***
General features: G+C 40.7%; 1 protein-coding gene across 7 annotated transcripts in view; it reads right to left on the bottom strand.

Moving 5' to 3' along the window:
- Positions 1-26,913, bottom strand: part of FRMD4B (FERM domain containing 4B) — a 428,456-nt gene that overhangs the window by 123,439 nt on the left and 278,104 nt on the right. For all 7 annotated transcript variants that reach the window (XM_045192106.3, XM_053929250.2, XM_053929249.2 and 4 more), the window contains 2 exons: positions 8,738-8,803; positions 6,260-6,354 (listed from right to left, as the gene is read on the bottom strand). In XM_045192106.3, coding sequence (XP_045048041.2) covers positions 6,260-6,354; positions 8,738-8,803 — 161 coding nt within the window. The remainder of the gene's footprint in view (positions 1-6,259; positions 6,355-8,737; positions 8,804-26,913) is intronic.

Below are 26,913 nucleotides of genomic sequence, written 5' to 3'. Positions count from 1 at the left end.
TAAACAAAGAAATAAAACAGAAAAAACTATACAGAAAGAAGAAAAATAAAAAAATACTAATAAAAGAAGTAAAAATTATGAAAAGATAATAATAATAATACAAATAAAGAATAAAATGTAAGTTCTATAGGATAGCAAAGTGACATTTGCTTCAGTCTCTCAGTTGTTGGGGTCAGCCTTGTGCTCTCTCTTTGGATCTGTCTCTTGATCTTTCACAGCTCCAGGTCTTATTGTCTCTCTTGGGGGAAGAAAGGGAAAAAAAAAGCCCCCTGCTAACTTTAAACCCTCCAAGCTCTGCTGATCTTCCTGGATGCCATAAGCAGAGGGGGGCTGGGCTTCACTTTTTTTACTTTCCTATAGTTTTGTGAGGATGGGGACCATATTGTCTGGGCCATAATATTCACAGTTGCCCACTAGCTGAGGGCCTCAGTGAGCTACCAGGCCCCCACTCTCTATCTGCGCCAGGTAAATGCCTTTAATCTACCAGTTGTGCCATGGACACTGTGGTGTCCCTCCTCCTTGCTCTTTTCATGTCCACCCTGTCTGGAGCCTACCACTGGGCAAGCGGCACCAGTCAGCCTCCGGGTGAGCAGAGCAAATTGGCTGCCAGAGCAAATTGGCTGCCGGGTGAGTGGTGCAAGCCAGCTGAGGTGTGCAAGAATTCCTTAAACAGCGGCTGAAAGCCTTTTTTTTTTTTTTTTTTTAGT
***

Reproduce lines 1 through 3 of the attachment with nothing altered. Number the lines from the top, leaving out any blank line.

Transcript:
General features: G+C 40.7%; 1 protein-coding gene across 7 annotated transcripts in view; it reads right to left on the bottom strand.

Moving 5' to 3' along the window:
- Positions 1-26,913, bottom strand: part of FRMD4B (FERM domain containing 4B) — a 428,456-nt gene that overhangs the window by 123,439 nt on the left and 278,104 nt on the right. For all 7 annotated transcript variants that reach the window (XM_045192106.3, XM_053929250.2, XM_053929249.2 and 4 more), the window contains 2 exons: positions 8,738-8,803; positions 6,260-6,354 (listed from right to left, as the gene is read on the bottom strand). In XM_045192106.3, coding sequence (XP_045048041.2) covers positions 6,260-6,354; positions 8,738-8,803 — 161 coding nt within the window. The remainder of the gene's footprint in view (positions 1-6,259; positions 6,355-8,737; positions 8,804-26,913) is intronic.